Emergency Vet In Windham, ME

Looking for an emergency vet in Windham, ME? Search for your nearest animal hospital below.

      List of Emergency Vets in Windham, ME

      LAKE REGION ANIMAL HOSPITAL

      ADDRESS: 554 Roosevelt Trail, Windham ME 04062
      TEL: (207) 892-7575
      Dr. Douglas Griffin founded our practice in 1974. At first he treated both large and small animals, but as the small animal business became busier he had to discontinue treating farm animals. At that point, Dr. Barry Porter joined him and they both built a very successful practice due to both the competency of the two doctors and how they treated all of their clients and their 4 legged children.

      NORTH WINDHAM VETERINARY HOSPITAL

      ADDRESS: 1 Badger Run, Windham ME 04062
      TEL: (207) 892-8553
      Located in the heart of Maine’s Sebago Lakes Region, North Windham Veterinary Hospital is a full service and state-of-the-art hospital facility for the advanced and compassionate care of companion animals and their families.


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      Signs Your Pet Needs Emergency Care

      Has your pet experienced some kind of trauma and in need in emergency care? Here are some of the signs to look when determining whether your pet needs an emergency vet:

      • Pale gums
      • Rapid breathing
      • Weak or rapid pulse
      • Change in body temperature
      • Difficulty standing
      • Apparent paralysis
      • Loss of consciousness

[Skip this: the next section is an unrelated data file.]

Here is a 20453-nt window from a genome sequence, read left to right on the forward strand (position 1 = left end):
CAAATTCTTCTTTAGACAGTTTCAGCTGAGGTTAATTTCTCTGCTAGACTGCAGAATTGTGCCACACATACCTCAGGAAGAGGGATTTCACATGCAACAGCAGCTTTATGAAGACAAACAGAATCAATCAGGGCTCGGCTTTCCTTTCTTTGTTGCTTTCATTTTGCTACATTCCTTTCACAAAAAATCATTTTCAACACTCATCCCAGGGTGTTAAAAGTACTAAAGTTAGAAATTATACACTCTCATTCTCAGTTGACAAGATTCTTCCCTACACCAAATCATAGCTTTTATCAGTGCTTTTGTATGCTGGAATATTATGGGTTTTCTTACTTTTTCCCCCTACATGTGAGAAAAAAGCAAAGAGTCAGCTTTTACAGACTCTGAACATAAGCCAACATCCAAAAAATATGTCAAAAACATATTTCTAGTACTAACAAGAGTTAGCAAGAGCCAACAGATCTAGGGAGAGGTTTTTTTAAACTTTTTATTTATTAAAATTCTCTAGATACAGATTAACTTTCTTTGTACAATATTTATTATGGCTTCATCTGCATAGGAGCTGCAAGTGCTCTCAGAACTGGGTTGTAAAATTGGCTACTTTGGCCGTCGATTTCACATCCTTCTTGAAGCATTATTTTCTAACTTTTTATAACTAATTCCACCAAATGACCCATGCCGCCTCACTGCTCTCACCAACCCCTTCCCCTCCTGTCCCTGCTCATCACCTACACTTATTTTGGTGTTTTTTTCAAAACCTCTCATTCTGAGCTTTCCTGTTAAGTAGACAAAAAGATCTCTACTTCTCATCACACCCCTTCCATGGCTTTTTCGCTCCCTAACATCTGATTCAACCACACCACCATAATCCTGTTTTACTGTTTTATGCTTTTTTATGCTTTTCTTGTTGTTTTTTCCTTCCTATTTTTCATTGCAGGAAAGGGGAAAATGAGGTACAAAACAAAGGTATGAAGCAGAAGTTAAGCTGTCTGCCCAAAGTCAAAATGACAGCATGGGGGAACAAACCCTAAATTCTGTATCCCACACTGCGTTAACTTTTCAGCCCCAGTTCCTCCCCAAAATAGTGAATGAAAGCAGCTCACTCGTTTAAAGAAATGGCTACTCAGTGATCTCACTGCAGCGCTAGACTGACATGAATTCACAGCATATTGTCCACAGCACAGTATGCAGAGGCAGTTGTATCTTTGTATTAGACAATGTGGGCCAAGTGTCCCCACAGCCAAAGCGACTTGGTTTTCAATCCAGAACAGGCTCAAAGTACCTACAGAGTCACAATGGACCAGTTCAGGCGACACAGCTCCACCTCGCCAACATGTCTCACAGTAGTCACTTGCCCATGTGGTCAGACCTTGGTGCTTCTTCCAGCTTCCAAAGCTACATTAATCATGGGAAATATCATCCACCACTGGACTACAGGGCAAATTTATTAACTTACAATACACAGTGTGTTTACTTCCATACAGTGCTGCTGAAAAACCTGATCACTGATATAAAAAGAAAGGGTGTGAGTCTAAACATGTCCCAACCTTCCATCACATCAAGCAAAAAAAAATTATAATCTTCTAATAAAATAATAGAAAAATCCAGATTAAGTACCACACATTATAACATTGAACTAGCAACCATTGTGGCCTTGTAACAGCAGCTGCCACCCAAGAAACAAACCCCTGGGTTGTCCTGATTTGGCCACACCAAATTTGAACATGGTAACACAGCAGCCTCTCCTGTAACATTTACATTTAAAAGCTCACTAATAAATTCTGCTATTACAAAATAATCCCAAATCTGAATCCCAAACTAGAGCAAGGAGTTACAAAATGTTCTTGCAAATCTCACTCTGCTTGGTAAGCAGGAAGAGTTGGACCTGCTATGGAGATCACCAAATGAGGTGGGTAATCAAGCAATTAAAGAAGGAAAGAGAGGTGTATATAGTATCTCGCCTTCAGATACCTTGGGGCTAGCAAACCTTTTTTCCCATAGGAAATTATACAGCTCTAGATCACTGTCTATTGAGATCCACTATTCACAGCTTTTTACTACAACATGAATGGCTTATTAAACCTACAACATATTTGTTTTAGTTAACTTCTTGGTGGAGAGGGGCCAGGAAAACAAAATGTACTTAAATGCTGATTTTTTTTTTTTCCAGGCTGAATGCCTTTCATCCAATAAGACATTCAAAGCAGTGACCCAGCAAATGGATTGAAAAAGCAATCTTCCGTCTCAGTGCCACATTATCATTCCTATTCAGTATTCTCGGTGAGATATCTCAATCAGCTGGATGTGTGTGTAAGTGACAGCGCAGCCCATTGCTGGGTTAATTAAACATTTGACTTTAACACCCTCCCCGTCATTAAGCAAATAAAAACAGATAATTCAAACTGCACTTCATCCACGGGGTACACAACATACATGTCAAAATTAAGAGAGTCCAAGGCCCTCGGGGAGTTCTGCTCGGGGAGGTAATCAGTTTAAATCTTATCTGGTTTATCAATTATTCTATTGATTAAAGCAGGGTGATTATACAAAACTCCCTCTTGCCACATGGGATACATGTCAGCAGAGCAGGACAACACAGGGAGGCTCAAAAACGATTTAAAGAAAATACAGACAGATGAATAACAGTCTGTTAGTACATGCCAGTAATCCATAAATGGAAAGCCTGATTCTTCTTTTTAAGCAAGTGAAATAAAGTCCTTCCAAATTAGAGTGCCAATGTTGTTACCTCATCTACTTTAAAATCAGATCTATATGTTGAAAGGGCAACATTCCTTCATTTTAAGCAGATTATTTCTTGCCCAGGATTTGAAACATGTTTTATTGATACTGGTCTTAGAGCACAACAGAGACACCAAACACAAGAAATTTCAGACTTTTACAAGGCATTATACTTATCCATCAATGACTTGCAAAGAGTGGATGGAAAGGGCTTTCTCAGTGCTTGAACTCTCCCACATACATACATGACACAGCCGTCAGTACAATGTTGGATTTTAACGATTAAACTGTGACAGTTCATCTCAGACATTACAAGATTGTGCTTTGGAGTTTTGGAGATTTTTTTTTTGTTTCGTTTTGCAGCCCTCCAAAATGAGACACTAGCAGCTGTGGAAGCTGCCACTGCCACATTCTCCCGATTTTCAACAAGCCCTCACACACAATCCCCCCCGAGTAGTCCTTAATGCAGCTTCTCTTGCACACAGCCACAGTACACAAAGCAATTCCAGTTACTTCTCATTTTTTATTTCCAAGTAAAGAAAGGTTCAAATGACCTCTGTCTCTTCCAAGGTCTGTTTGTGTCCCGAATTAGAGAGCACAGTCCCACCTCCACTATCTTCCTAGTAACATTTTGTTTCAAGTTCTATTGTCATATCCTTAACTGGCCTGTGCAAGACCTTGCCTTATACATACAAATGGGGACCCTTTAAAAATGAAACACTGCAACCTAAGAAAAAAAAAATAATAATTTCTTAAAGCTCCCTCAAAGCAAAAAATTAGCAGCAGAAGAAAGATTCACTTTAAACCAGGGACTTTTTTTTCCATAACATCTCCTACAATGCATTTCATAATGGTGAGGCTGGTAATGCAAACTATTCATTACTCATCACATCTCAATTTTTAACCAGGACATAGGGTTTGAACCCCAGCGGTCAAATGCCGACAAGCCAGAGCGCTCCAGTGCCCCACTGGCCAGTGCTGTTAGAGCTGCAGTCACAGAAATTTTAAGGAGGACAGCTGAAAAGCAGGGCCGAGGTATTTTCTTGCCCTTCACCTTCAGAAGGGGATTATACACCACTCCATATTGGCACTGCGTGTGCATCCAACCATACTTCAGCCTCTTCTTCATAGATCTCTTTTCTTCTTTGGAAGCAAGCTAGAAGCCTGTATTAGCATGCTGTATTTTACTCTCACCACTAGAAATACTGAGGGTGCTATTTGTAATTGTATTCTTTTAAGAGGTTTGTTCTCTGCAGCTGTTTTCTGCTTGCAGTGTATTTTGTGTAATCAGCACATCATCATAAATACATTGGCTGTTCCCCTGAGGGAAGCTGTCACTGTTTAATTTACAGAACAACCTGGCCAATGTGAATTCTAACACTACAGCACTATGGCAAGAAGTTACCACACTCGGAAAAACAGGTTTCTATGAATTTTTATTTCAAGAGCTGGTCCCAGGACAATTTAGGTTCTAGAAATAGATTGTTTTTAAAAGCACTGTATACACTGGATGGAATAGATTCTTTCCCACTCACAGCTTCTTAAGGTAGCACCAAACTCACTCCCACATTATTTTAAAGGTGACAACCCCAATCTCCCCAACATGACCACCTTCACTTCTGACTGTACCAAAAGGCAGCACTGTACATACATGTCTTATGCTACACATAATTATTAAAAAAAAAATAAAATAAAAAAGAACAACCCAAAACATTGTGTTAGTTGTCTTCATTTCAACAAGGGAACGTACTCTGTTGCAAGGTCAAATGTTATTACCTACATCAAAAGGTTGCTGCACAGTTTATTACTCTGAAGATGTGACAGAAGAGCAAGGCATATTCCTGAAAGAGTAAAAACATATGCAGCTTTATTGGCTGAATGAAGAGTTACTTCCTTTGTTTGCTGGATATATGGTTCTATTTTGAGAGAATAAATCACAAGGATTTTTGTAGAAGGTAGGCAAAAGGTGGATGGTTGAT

• Seizures
      • Excessive bleeding

      How To Handle Your Injured Pet

      It is possible that your pet can act aggressively when they’ve been injured. It’s important to be careful how you handle them for their safety and your own.

      For Dogs:

      • Be calm and go slow when approaching.
      • If your dog appears aggressive, get someone to help you.
      • Fashion a makeshift stretcher and carefully lift your dog onto it.
      • Support their neck and back as you move them in case of spinal injuries.

      For Cats:

      • Cover your cats head gently with a towel, to prevent them from biting you.
      • Very carefully, lift your cat into its carrier or a box.
      • Support their neck and back as you move them in case of spinal injuries.

      First Aid Treatment At Home

      Depending on the situation, there are some actions you can take at home to stabalize your pet before transporting them to an emergency vet.

      Bleeding:

      • If your pet is bleeding externally due to a trauma, apply pressure to the wound quickly and hold it there.
      • If possible, elevate the injury.

      Choking:

      • If your pet is choking on a foreign object, put your fingers in their mouth and try to remove the blockage.
      • If you’re unable to remove the blockage, perform a modified version of the Heimlich manouver by giving a sharp blow to their chest.

      CPR:

      • If your pet is unconcious and unresponsive, you may need to perform CPR.
      • First, check if your pet is breathing and if they have a heartbeat. If you cannot find either, start chest compressions.
      • Perform 30 chest compressions followed by two rescue breaths. Repeat this until your pet starts breathing on their own again.
      • To give a rescue breath, close your pets mouth and extend their neck to open the airway. Place your mouth over your pets nose and exhale until you see your pets chest rise.
      • Check for a heartbeat every 2 minutes.
      • Continue giving your pet CPR until you reach an emergency vet.